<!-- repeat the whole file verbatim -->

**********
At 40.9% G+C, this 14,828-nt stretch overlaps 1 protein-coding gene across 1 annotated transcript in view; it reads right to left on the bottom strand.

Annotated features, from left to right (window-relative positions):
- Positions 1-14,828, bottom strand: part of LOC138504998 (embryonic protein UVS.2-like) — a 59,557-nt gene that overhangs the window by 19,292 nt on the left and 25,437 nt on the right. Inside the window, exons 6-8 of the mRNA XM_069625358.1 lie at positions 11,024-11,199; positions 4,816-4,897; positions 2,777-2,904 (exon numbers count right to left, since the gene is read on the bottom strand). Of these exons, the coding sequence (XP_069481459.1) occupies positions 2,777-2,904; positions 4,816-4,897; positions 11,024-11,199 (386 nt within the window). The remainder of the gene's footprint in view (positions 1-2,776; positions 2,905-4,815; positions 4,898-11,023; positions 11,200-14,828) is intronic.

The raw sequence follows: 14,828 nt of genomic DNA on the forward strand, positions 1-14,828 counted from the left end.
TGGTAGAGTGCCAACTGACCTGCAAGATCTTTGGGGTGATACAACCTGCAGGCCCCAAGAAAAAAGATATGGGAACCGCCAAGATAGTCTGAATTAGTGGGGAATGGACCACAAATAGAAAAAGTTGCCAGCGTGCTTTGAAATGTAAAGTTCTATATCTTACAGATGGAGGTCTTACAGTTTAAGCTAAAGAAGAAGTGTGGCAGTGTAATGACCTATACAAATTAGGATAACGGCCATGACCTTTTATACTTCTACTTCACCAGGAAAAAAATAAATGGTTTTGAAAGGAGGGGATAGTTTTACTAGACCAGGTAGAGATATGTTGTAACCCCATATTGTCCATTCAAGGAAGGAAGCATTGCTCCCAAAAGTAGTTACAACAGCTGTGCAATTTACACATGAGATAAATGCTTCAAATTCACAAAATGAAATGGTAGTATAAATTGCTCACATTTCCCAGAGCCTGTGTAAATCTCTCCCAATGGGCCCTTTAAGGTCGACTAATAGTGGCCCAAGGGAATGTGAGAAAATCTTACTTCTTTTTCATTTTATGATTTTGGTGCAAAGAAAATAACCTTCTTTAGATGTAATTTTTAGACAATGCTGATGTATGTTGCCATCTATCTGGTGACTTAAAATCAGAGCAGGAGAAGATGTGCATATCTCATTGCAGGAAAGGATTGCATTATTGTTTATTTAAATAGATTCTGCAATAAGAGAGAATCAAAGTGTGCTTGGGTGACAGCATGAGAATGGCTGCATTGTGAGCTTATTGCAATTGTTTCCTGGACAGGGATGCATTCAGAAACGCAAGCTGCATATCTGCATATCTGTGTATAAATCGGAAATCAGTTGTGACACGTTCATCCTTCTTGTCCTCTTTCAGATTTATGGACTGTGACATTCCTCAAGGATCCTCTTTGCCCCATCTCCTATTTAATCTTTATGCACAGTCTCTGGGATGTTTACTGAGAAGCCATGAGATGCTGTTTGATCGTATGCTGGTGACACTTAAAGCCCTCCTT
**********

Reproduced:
At 40.9% G+C, this 14,828-nt stretch overlaps 1 protein-coding gene across 1 annotated transcript in view; it reads right to left on the bottom strand.

Annotated features, from left to right (window-relative positions):
- Positions 1-14,828, bottom strand: part of LOC138504998 (embryonic protein UVS.2-like) — a 59,557-nt gene that overhangs the window by 19,292 nt on the left and 25,437 nt on the right. Inside the window, exons 6-8 of the mRNA XM_069625358.1 lie at positions 11,024-11,199; positions 4,816-4,897; positions 2,777-2,904 (exon numbers count right to left, since the gene is read on the bottom strand). Of these exons, the coding sequence (XP_069481459.1) occupies positions 2,777-2,904; positions 4,816-4,897; positions 11,024-11,199 (386 nt within the window). The remainder of the gene's footprint in view (positions 1-2,776; positions 2,905-4,815; positions 4,898-11,023; positions 11,200-14,828) is intronic.

The raw sequence follows: 14,828 nt of genomic DNA on the forward strand, positions 1-14,828 counted from the left end.
TGGTAGAGTGCCAACTGACCTGCAAGATCTTTGGGGTGATACAACCTGCAGGCCCCAAGAAAAAAGATATGGGAACCGCCAAGATAGTCTGAATTAGTGGGGAATGGACCACAAATAGAAAAAGTTGCCAGCGTGCTTTGAAATGTAAAGTTCTATATCTTACAGATGGAGGTCTTACAGTTTAAGCTAAAGAAGAAGTGTGGCAGTGTAATGACCTATACAAATTAGGATAACGGCCATGACCTTTTATACTTCTACTTCACCAGGAAAAAAATAAATGGTTTTGAAAGGAGGGGATAGTTTTACTAGACCAGGTAGAGATATGTTGTAACCCCATATTGTCCATTCAAGGAAGGAAGCATTGCTCCCAAAAGTAGTTACAACAGCTGTGCAATTTACACATGAGATAAATGCTTCAAATTCACAAAATGAAATGGTAGTATAAATTGCTCACATTTCCCAGAGCCTGTGTAAATCTCTCCCAATGGGCCCTTTAAGGTCGACTAATAGTGGCCCAAGGGAATGTGAGAAAATCTTACTTCTTTTTCATTTTATGATTTTGGTGCAAAGAAAATAACCTTCTTTAGATGTAATTTTTAGACAATGCTGATGTATGTTGCCATCTATCTGGTGACTTAAAATCAGAGCAGGAGAAGATGTGCATATCTCATTGCAGGAAAGGATTGCATTATTGTTTATTTAAATAGATTCTGCAATAAGAGAGAATCAAAGTGTGCTTGGGTGACAGCATGAGAATGGCTGCATTGTGAGCTTATTGCAATTGTTTCCTGGACAGGGATGCATTCAGAAACGCAAGCTGCATATCTGCATATCTGTGTATAAATCGGAAATCAGTTGTGACACGTTCATCCTTCTTGTCCTCTTTCAGATTTATGGACTGTGACATTCCTCAAGGATCCTCTTTGCCCCATCTCCTATTTAATCTTTATGCACAGTCTCTGGGATGTTTACTGAGAAGCCATGAGATGCTGTTTGATCGTATGCTGGTGACACTTAAAGCCCTCCTT